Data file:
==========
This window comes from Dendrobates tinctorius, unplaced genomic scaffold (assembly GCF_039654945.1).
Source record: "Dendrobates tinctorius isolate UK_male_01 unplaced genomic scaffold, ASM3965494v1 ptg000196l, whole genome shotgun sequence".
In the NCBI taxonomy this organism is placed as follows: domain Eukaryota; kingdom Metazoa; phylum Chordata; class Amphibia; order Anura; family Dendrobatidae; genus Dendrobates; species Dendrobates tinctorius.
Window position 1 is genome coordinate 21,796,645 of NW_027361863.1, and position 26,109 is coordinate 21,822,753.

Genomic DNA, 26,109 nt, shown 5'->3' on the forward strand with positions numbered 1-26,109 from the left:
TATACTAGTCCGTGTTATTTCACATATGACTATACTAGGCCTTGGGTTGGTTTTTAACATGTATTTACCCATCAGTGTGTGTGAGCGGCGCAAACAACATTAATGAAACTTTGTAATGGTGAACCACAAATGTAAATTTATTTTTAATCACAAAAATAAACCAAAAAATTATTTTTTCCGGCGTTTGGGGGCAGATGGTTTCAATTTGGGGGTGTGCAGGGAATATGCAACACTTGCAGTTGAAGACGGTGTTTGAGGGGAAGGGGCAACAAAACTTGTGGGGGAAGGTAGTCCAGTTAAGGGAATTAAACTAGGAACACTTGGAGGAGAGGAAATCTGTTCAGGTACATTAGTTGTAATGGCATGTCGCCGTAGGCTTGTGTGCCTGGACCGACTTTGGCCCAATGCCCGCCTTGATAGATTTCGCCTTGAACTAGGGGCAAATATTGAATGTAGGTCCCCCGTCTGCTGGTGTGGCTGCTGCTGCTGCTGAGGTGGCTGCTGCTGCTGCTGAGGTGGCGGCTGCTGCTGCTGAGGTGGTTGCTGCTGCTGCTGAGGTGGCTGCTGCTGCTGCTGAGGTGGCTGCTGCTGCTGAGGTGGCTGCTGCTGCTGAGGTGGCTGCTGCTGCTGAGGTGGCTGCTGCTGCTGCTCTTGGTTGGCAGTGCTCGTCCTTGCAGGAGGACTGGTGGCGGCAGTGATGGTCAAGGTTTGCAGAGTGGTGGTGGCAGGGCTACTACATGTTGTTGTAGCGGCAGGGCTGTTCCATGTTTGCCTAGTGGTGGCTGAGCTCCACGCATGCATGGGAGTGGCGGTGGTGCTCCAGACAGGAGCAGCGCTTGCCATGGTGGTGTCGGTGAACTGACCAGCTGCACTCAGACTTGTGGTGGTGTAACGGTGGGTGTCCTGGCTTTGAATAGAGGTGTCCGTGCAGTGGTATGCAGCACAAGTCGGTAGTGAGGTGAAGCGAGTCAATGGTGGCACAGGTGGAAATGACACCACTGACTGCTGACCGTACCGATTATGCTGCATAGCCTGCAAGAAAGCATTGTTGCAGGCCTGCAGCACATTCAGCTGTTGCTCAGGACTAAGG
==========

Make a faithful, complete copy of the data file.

This window comes from Dendrobates tinctorius, unplaced genomic scaffold (assembly GCF_039654945.1).
Source record: "Dendrobates tinctorius isolate UK_male_01 unplaced genomic scaffold, ASM3965494v1 ptg000196l, whole genome shotgun sequence".
In the NCBI taxonomy this organism is placed as follows: domain Eukaryota; kingdom Metazoa; phylum Chordata; class Amphibia; order Anura; family Dendrobatidae; genus Dendrobates; species Dendrobates tinctorius.
Window position 1 is genome coordinate 21,796,645 of NW_027361863.1, and position 26,109 is coordinate 21,822,753.

Genomic DNA, 26,109 nt, shown 5'->3' on the forward strand with positions numbered 1-26,109 from the left:
TATACTAGTCCGTGTTATTTCACATATGACTATACTAGGCCTTGGGTTGGTTTTTAACATGTATTTACCCATCAGTGTGTGTGAGCGGCGCAAACAACATTAATGAAACTTTGTAATGGTGAACCACAAATGTAAATTTATTTTTAATCACAAAAATAAACCAAAAAATTATTTTTTCCGGCGTTTGGGGGCAGATGGTTTCAATTTGGGGGTGTGCAGGGAATATGCAACACTTGCAGTTGAAGACGGTGTTTGAGGGGAAGGGGCAACAAAACTTGTGGGGGAAGGTAGTCCAGTTAAGGGAATTAAACTAGGAACACTTGGAGGAGAGGAAATCTGTTCAGGTACATTAGTTGTAATGGCATGTCGCCGTAGGCTTGTGTGCCTGGACCGACTTTGGCCCAATGCCCGCCTTGATAGATTTCGCCTTGAACTAGGGGCAAATATTGAATGTAGGTCCCCCGTCTGCTGGTGTGGCTGCTGCTGCTGCTGAGGTGGCTGCTGCTGCTGCTGAGGTGGCGGCTGCTGCTGCTGAGGTGGTTGCTGCTGCTGCTGAGGTGGCTGCTGCTGCTGCTGAGGTGGCTGCTGCTGCTGAGGTGGCTGCTGCTGCTGAGGTGGCTGCTGCTGCTGAGGTGGCTGCTGCTGCTGCTCTTGGTTGGCAGTGCTCGTCCTTGCAGGAGGACTGGTGGCGGCAGTGATGGTCAAGGTTTGCAGAGTGGTGGTGGCAGGGCTACTACATGTTGTTGTAGCGGCAGGGCTGTTCCATGTTTGCCTAGTGGTGGCTGAGCTCCACGCATGCATGGGAGTGGCGGTGGTGCTCCAGACAGGAGCAGCGCTTGCCATGGTGGTGTCGGTGAACTGACCAGCTGCACTCAGACTTGTGGTGGTGTAACGGTGGGTGTCCTGGCTTTGAATAGAGGTGTCCGTGCAGTGGTATGCAGCACAAGTCGGTAGTGAGGTGAAGCGAGTCAATGGTGGCACAGGTGGAAATGACACCACTGACTGCTGACCGTACCGATTATGCTGCATAGCCTGCAAGAAAGCATTGTTGCAGGCCTGCAGCACATTCAGCTGTTGCTCAGGACTAAGG